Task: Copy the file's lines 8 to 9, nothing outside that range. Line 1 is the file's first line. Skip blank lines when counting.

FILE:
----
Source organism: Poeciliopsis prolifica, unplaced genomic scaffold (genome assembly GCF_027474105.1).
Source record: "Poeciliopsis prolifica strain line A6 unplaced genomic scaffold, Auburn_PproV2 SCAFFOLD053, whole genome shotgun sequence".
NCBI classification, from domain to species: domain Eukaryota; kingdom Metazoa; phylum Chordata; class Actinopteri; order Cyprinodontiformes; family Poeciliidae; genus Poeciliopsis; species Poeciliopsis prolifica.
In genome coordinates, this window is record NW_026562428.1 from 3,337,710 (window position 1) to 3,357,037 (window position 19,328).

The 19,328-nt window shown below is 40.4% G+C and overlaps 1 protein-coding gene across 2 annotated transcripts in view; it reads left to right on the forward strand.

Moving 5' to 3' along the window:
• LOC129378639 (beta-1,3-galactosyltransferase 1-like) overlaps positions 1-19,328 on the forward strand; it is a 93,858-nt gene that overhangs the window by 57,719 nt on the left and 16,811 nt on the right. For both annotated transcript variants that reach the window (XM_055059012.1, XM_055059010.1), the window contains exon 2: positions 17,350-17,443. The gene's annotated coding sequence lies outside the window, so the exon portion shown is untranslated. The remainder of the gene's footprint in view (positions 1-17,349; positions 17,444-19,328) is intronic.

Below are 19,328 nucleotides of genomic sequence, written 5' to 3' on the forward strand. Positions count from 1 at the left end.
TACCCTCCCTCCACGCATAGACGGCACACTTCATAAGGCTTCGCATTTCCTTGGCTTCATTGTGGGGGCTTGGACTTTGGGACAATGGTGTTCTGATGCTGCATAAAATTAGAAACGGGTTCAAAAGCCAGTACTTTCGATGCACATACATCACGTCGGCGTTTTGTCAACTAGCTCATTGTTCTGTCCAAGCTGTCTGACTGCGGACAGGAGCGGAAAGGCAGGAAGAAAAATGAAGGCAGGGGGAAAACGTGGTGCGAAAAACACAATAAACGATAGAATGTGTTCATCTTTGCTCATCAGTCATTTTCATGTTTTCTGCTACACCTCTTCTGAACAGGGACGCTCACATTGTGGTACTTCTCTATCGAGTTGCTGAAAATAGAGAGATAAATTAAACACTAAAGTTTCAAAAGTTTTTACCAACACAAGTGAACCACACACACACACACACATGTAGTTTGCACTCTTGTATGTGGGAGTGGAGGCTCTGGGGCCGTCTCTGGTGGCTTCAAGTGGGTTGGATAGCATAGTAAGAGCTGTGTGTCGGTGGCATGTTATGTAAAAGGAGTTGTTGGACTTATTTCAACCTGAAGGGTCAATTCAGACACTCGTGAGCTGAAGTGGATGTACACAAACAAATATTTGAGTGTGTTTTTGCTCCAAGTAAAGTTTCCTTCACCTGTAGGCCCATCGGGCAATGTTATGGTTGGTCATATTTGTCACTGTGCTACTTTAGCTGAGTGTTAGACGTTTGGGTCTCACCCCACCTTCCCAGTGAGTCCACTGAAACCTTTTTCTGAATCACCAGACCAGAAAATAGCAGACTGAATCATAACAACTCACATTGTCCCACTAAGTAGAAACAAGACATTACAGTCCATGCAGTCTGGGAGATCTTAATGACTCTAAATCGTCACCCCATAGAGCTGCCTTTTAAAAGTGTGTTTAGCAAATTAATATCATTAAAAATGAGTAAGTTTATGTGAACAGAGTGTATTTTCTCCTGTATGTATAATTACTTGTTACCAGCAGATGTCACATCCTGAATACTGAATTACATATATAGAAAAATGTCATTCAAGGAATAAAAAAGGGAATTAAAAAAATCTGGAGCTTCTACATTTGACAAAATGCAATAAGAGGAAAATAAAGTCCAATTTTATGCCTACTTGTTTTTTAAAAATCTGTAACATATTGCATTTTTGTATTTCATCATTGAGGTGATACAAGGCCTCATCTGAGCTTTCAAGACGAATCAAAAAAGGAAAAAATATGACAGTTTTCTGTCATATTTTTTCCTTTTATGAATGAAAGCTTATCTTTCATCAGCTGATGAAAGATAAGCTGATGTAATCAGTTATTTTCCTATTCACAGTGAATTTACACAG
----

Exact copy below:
Below are 19,328 nucleotides of genomic sequence, written 5' to 3' on the forward strand. Positions count from 1 at the left end.
TACCCTCCCTCCACGCATAGACGGCACACTTCATAAGGCTTCGCATTTCCTTGGCTTCATTGTGGGGGCTTGGACTTTGGGACAATGGTGTTCTGATGCTGCATAAAATTAGAAACGGGTTCAAAAGCCAGTACTTTCGATGCACATACATCACGTCGGCGTTTTGTCAACTAGCTCATTGTTCTGTCCAAGCTGTCTGACTGCGGACAGGAGCGGAAAGGCAGGAAGAAAAATGAAGGCAGGGGGAAAACGTGGTGCGAAAAACACAATAAACGATAGAATGTGTTCATCTTTGCTCATCAGTCATTTTCATGTTTTCTGCTACACCTCTTCTGAACAGGGACGCTCACATTGTGGTACTTCTCTATCGAGTTGCTGAAAATAGAGAGATAAATTAAACACTAAAGTTTCAAAAGTTTTTACCAACACAAGTGAACCACACACACACACACACATGTAGTTTGCACTCTTGTATGTGGGAGTGGAGGCTCTGGGGCCGTCTCTGGTGGCTTCAAGTGGGTTGGATAGCATAGTAAGAGCTGTGTGTCGGTGGCATGTTATGTAAAAGGAGTTGTTGGACTTATTTCAACCTGAAGGGTCAATTCAGACACTCGTGAGCTGAAGTGGATGTACACAAACAAATATTTGAGTGTGTTTTTGCTCCAAGTAAAGTTTCCTTCACCTGTAGGCCCATCGGGCAATGTTATGGTTGGTCATATTTGTCACTGTGCTACTTTAGCTGAGTGTTAGACGTTTGGGTCTCACCCCACCTTCCCAGTGAGTCCACTGAAACCTTTTTCTGAATCACCAGACCAGAAAATAGCAGACTGAATCATAACAACTCACATTGTCCCACTAAGTAGAAACAAGACATTACAGTCCATGCAGTCTGGGAGATCTTAATGACTCTAAATCGTCACCCCATAGAGCTGCCTTTTAAAAGTGTGTTTAGCAAATTAATATCATTAAAAATGAGTAAGTTTATGTGAACAGAGTGTATTTTCTCCTGTATGTATAATTACTTGTTACCAGCAGATGTCACATCCTGAATACTGAATTACATATATAGAAAAATGTCATTCAAGGAATAAAAAAGGGAATTAAAAAAATCTGGAGCTTCTACATTTGACAAAATGCAATAAGAGGAAAATAAAGTCCAATTTTATGCCTACTTGTTTTTTAAAAATCTGTAACATATTGCATTTTTGTATTTCATCATTGAGGTGATACAAGGCCTCATCTGAGCTTTCAAGACGAATCAAAAAAGGAAAAAATATGACAGTTTTCTGTCATATTTTTTCCTTTTATGAATGAAAGCTTATCTTTCATCAGCTGATGAAAGATAAGCTGATGTAATCAGTTATTTTCCTATTCACAGTGAATTTACACAG